By Scott Taylor
Morgan de Pena was inducted into the Manitoba Baseball Hall of Fame in June as a member of the Player/Builder category.
Manitoba Baseball Hall of Famer Roy Seidler remembers the time Morgan de Pena showed the world his true sense of humour. In fact, Seidler remembers that de Pena was able to laugh at a time when most baseball players would probably start a fight.
The scene is right out of a book on the history of Manitoba baseball. Roy, and his brothers Wayne and Brian, had long been the caretakers of the Manitoba Senior Baseball League’s Giroux A’s and the family had just hired a professional landscaper to come out to Giroux and refurbish the ball field.
The landscaper did a beautiful job, but there was one problem. Instead of rebuilding the pitcher’s mound 60 feet, six inches from homeplate, the landscaper built it 66 feet from the dish.
Roy picks up the story:
“So in our first game, we’re facing the Elmwood Giants in what should be a real pitchers’ duel,” Seidler said. “Brian (Roy’s late brother) was pitching for us while Morgan was going to pitch for Elmwood.
“We’d all looked at the field and while a couple of us thought the look from first base to third base across the mound was kind of odd, nobody really said much. The mound was the right height, so we just let it go.
“So the first inning starts and Hall of Famer Sam Tascona is the umpire. Brian goes out there and he’s struggling with his fastball but he doesn’t know why. He’s huffing and puffing trying to get it up to the plate and after he gives up a couple of runs in the first inning, he comes to the dugout and says, ‘Roy, there is something wrong with that mound. I’m killing myself trying to get it up there.’
“Well, we just thought it was a typical pitcher whining about a rough inning, when Morgan goes to the mound for Elmwood. He was a great pitcher. He had this big hook for a curve ball, but in this game, his curve ball was falling five feet short of the plate and bouncing up.
“So we light Morgan up for a few runs in the first and he’s hot. He says to Sam, ‘This mound is too far away,’ and he proceeds to pace it off. He yells something at Sam and Sam yells back, ‘It’s the end of the first inning. We started the game under these conditions and we’ll finish it under these conditions,’ and that was that.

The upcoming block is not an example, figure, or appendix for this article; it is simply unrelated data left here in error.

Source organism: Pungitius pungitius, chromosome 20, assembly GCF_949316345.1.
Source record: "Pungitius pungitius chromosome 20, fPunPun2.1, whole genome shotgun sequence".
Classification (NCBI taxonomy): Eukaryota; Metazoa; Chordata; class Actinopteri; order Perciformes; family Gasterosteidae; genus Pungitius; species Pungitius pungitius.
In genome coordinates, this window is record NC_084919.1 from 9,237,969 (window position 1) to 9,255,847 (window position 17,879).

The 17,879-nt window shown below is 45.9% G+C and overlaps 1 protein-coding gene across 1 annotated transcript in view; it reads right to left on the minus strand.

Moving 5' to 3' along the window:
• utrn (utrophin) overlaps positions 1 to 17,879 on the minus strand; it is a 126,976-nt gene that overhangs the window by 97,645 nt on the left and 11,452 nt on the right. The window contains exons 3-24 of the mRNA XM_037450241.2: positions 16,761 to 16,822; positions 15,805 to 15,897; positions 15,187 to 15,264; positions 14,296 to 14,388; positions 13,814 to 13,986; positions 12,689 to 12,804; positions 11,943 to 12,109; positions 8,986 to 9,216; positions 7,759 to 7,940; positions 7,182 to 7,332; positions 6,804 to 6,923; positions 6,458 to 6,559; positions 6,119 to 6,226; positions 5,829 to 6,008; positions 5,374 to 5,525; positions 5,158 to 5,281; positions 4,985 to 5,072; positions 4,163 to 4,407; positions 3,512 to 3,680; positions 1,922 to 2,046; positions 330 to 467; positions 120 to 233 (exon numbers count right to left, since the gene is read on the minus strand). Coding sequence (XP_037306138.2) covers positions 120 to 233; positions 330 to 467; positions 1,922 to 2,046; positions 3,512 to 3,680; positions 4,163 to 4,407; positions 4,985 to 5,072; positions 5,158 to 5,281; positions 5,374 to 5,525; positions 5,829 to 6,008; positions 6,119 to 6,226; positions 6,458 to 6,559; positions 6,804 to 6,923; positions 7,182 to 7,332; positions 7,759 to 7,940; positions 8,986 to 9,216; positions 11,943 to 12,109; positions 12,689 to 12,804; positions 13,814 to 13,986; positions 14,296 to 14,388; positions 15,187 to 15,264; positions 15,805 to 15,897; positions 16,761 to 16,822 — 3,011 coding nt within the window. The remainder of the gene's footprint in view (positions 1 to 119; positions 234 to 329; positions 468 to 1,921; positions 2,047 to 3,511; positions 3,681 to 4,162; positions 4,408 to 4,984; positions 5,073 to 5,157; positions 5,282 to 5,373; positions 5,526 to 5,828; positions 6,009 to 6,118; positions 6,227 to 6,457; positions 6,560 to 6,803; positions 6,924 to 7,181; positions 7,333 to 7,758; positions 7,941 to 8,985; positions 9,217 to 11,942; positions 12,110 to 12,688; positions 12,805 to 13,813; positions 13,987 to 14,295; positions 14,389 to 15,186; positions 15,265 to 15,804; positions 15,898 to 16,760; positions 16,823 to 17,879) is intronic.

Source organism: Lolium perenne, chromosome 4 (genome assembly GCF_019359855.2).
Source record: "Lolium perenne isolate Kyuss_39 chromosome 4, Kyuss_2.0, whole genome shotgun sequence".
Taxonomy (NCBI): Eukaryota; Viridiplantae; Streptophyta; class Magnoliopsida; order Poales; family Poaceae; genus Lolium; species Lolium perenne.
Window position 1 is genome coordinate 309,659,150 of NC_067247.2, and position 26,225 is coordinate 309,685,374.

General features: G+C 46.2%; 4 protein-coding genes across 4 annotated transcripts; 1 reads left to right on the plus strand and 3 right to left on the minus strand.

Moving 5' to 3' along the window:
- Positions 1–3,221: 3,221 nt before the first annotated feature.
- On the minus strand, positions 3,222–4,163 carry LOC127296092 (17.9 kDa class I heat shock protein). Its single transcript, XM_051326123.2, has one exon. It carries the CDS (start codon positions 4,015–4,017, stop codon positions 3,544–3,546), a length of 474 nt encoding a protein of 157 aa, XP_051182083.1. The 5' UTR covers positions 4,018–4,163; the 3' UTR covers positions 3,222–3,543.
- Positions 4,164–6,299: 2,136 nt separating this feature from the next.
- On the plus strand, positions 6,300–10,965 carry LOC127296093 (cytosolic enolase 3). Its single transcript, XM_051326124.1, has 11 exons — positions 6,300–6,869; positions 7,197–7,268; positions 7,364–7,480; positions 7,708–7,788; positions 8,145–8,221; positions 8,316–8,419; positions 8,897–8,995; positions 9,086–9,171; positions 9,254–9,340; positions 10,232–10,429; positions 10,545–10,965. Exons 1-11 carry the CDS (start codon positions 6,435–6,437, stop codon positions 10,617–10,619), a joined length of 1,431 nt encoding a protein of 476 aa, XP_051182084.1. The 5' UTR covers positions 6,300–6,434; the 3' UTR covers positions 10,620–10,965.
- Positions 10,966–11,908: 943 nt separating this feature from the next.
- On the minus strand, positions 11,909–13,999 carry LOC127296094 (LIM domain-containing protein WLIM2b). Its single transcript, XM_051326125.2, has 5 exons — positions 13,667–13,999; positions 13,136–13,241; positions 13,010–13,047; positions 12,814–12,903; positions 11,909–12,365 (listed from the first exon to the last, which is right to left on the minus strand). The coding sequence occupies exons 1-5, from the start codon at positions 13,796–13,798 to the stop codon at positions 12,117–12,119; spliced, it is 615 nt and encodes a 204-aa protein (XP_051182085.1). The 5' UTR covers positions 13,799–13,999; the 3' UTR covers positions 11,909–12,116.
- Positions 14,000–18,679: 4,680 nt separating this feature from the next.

“At the end of the game, every pitcher got ripped and it finished like 12-11 or something. We won and Elmwood wasn’t very happy. We eventually fixed the mound and thought that was the end of it.
“A month later, we run into Morgan at a tournament and he’s still on me about the mound that night, so I admitted to him that it was 66 feet from the plate. I thought, ‘Oh, oh, Morgan is going to be all over me.’ And yet, he just looked at me and started to laugh. ‘I knew it,’ he said. ‘I knew it.’ And that was it. We always thought Morgan was a good guy but at that point, I just thought he was a great guy. He has all the qualities of a guy you’d want as a teammate and a friend.”
On Saturday night, June 5, Morgan de Pena and 11 other players, builders, teams and families were inducted into the Manitoba Baseball Hall of Fame in Morden. It was a celebration of what’s great about the game in our province and de Pena, now 53, enjoyed every minute of the evening.
“It was a great time,” he said recently, sitting at his desk in the new Sport Manitoba Centre on Pacific Ave. “It’s always great to see those guys, although I’m still coaching and doing clinics throughout the province and I still see a lot of those guys every weekend.”
Morgan de Pena isn’t a guy who played the game, stopped and went on to something else. He’s a guy who never stopped giving back to the sport he loved more than all the others he played – and he played those others well. Perhaps one of the greatest all-around athletes every produced in Manitoba, de Pena pitched and played football for Mayville State University in Mayville, N.D. and he also played goal for the St. James Canadians of the Manitoba Junior Hockey League.
While at Mayville, he also coached volleyball and women’s gymnastics – he actually became quite an accomplished gymnastics coach – and since returning to Winnipeg, a day has never gone by in which he wasn’t involved in sport in some way.
Today, he’s the executive director of Baseball Manitoba and he still coaches his 14-year-old son Curtis’s baseball team and his 16-year-old daughter Melanie’s softball team. That’s commitment.